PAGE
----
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Home » Is the AI-powered curation tool an innovation or a money pact with the devil?

Is the AI-powered curation tool an innovation or a money pact with the devil?

Microsoft and its partner, OpenAI, want to make deals with publishing companies. As Ashley Norris writes, the product the duo launched with Semafor is new ground for all three companies. But is AI-curated content a “magic bullet” for publishers? Not everyone thinks so.

The scene

There has been much talk about how Artificial Intelligence will revolutionise content creation for media companies.

Yet, a year and a half from the momentous launch of ChatGPT in 2022, there are very few examples of publishers harnessing AI to generate content.

This could, of course, be down to the fact that a lot of experimentation with the technology is happening behind the scenes. Several companies, including Sports Illustrated and CNET, have been “rumbled” by other media entities for using AI to create content without acknowledging it. A significant number are probably trialling AI tools, but haven’t yet made their work public.

Another factor could be that media companies’ legal disputes with OpenAI, the company that created ChatGPT, have made innovating with the technology somewhat controversial. 

Yet a growing number of organisations, among them Axel Springer and The Associated Press, have decided to work with OpenAI. They will be paid to licence content for use by the AI technology.

Among them is Semafor, the nascent US news brand launched in 2022. In early February, it announced that it had not only signed an agreement with OpenAI and its partner, Microsoft, but was also using their technology to create content.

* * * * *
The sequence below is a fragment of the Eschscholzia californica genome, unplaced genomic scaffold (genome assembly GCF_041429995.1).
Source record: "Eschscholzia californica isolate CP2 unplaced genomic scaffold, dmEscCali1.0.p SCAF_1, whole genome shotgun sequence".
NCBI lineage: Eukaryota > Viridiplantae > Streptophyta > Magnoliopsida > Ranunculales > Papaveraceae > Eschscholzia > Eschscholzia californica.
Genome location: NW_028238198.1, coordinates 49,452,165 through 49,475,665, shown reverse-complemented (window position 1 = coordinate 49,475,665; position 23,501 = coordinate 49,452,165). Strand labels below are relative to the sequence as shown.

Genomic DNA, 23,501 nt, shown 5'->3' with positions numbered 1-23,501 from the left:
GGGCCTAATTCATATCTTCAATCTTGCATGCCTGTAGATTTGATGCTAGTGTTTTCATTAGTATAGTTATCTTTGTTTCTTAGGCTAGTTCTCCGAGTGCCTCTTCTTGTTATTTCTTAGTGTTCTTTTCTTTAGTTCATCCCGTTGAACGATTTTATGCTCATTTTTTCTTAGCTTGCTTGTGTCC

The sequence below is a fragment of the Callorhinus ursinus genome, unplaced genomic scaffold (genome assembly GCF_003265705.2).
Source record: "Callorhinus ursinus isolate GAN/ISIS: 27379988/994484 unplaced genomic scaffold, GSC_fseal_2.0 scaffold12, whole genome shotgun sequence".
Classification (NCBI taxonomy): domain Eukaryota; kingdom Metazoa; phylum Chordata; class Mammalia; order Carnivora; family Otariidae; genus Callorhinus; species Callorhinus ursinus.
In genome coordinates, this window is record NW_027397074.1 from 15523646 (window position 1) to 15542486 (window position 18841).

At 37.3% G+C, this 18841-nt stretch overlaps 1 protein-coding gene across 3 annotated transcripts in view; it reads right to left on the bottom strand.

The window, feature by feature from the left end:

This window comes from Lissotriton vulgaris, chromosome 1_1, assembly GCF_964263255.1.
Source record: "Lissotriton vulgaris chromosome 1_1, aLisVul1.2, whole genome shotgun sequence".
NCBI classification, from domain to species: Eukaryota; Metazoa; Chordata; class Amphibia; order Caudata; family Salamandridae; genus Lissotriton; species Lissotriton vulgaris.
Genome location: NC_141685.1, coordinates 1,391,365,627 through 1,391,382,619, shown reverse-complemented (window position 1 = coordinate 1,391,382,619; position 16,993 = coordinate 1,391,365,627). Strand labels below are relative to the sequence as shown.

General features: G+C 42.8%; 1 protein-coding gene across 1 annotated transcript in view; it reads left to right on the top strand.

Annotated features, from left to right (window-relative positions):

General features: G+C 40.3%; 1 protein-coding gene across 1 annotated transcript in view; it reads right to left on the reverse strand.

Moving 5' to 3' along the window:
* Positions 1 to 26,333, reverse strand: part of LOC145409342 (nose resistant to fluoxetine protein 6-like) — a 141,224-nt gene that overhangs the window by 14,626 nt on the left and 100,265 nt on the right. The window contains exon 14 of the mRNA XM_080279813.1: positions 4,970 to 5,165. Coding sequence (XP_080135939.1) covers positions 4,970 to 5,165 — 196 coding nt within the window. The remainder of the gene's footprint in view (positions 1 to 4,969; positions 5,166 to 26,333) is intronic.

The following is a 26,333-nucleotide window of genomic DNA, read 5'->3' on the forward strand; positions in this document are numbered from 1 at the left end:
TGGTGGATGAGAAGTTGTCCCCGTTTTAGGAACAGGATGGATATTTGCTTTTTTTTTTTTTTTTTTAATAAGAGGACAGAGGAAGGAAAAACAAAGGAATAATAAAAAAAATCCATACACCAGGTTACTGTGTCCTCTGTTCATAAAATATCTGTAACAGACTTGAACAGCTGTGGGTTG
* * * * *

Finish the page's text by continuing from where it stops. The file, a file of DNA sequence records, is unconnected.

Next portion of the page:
It has created Signals, a tool that offers global analysis of the day’s big stories and complements the content created by the Semafor team.

Signals is built around an AI-powered search tool called MISO (multilingual insight search optimiser), which is designed to help reporters curate content quickly by finding a broad range of stories in various languages. In its official release, Semafor describes the tool as “a custom bot built on OpenAI’s platform and using Microsoft’s Bing search engine”.

The Financial Times, which broke the story, reported:  “For a breaking news event, Semafor journalists will use AI tools to quickly search for reporting and commentary from other news sources across the globe in multiple languages. A Signals post might include perspectives from Chinese, Indian or Russian media, for example, with Semafor’s reporters summarising and contextualising the different points of view, while citing its sources.”

No one outside of the two organisations has any visibility on the details of the deal, but OpenAI is rumoured to have invested a fairly significant amount to secure the arrangement.

Semafor co-founder Ben Smith told the Financial Times: “What we’re trying to go after is this really weird space of breaking news on the internet now, in which you have these really splintered, fragmented, rushed efforts to get the first sentence of a story out for search engines  …  and then never really make any effort to provide context.

“We’re trying to go the other way. Here are the confirmed facts. Here are three or four pieces of really sophisticated, meaningful analysis.”

What’s in it for Microsoft and OpenAI?

The deals have been largely about licensing content for use in ChatGPT. Signals is, however, an AI-based tool that is a significant part of how Semafor creates content. 

OpenAI/Microsoft must convince the media that it is a partner rather than a potential rival. A deal with a high-profile, emerging news organisation is a “come on” to other media companies, encouraging them not to follow the New York Times down the legal route.

Crucially, stories that have been created sport a Signals tag (including the Microsoft logo) to differentiate them from other Semafor content. 

What’s in it for Semafor?

One of Semafor’s key innovations is how it structures its articles. The first section is called “The Scoop” or “The News” or “The Scene”, a few paragraphs laying out key facts. The next section is often “Know More”, providing detail. Then follows the writer’s view, with Semafor’s journalists giving their opinion on the story. Some stories also feature a section called “Room for Disagreement”, which outlines views contrary to the writer’s. There is often a link to an established news source at the end for readers who want to find out more.